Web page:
Amazon.com Inc. is making its way into the heart of the US health system. UU., Instantly stirring a prescription drug industry that is already in the midst of a wider transformation.
Insurance companies and drug benefits managers have come up with a series of deals in recent months designed in part to thwart a potential big stir in Amazon's health world. But the online retail giant's decision to buy PillPack online quickly accelerates the threat they pose to retailers, suppliers and intermediaries.
More immediately, the measure represents a formidable challenge for pharmacy chains, including Walgreens Boots Alliance Inc. and  CVS Health Corp., the two largest pharmacy chains in the US. UU Shares of Walgreens fell 8.5 percent at 10:49 a.m. in New York, while CVS shares lost 8.9 percent.
"This provides a way for Amazon to disrupt major pharmacies in the way they have disrupted booksellers, pet supplies, clothing and other large retailers," said Lisa Bielamowicz, president of consultancy Gist Healthcare.
Amazon will pay about a billion dollars for the Boston-based PillPack, according to a person familiar with the matter. The transaction is expected to close in the second half of 2018, according to a statement from the companies.
The United States market for prescription drugs is huge. In 2016, US consumers UU spent $ 328.6 billion on prescription drugs, according to data from the US government. UU CVS had $ 59.5 billion in prescription sales last year, while Walgreens sold $ 57.8 billion in its 2017 fiscal.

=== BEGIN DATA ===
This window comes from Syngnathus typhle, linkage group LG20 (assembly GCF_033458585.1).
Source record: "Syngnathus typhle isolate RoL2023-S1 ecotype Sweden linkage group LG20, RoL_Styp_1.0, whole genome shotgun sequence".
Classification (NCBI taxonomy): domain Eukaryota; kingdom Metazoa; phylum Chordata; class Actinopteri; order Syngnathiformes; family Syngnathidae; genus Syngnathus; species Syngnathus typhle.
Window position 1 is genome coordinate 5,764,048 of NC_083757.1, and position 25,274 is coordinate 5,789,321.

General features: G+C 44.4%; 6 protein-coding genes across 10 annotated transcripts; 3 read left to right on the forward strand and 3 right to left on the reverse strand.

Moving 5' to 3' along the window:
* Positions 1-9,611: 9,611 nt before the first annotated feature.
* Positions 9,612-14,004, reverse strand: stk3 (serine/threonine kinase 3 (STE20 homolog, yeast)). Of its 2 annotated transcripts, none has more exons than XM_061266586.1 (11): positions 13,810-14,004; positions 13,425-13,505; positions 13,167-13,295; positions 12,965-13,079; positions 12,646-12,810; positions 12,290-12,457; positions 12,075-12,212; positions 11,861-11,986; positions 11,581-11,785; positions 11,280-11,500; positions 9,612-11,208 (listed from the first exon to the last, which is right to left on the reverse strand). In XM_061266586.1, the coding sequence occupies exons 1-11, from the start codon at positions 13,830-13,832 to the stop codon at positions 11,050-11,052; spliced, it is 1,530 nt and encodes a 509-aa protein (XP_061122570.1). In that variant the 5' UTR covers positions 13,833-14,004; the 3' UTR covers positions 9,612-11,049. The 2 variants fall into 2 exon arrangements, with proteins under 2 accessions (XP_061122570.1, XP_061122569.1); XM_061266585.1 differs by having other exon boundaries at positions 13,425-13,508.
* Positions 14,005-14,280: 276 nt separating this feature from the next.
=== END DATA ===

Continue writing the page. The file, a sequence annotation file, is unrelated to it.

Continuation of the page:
Amazon CEO Jeff Bezos, after creating his original idea at the retailer in The world's largest line, it has been using engineering and acquisitions to infiltrate a growing number of companies. It took over the $ 800 billion grocery industry with the purchase of Whole Foods last year, and entered consumer electronics with the creation of the Kindle e-reader and the Echo voice-controlled speaker.
Bezos has already pointed out his frustration with a health care system characterized by rising costs for consumers and businesses, sometimes poor results and unnecessary complexity. Earlier this year, he and CEOs Warren Buffett and Jamie Dimon of Berkshire Hathaway Inc. and JPMorgan Chase & Co., respectively, agreed to form a new company to reshape the way companies handle the health benefits of workers. . The entity recently hired the famous surgeon and health journalist Atul Gawande to lead the effort.
PillPack has mail-order pharmacy licenses in all 50 US states. UU., Which could allow Amazon to expand rapidly. PillPack also has relationships with most of the major drug benefit managers, including Express Scripts and CVS, and says it works with most Medicare Part D drug plans. Those links will give Amazon access to much of the US prescription drug market. UU
PillPack sells prescription prescriptions and delivers them to clients at home. The closely-held company has software that automates many tasks, such as verifying when a refill expires, determining co-payments and confirming insurance. That eliminates much of the manual work that pharmacists are often charged with now.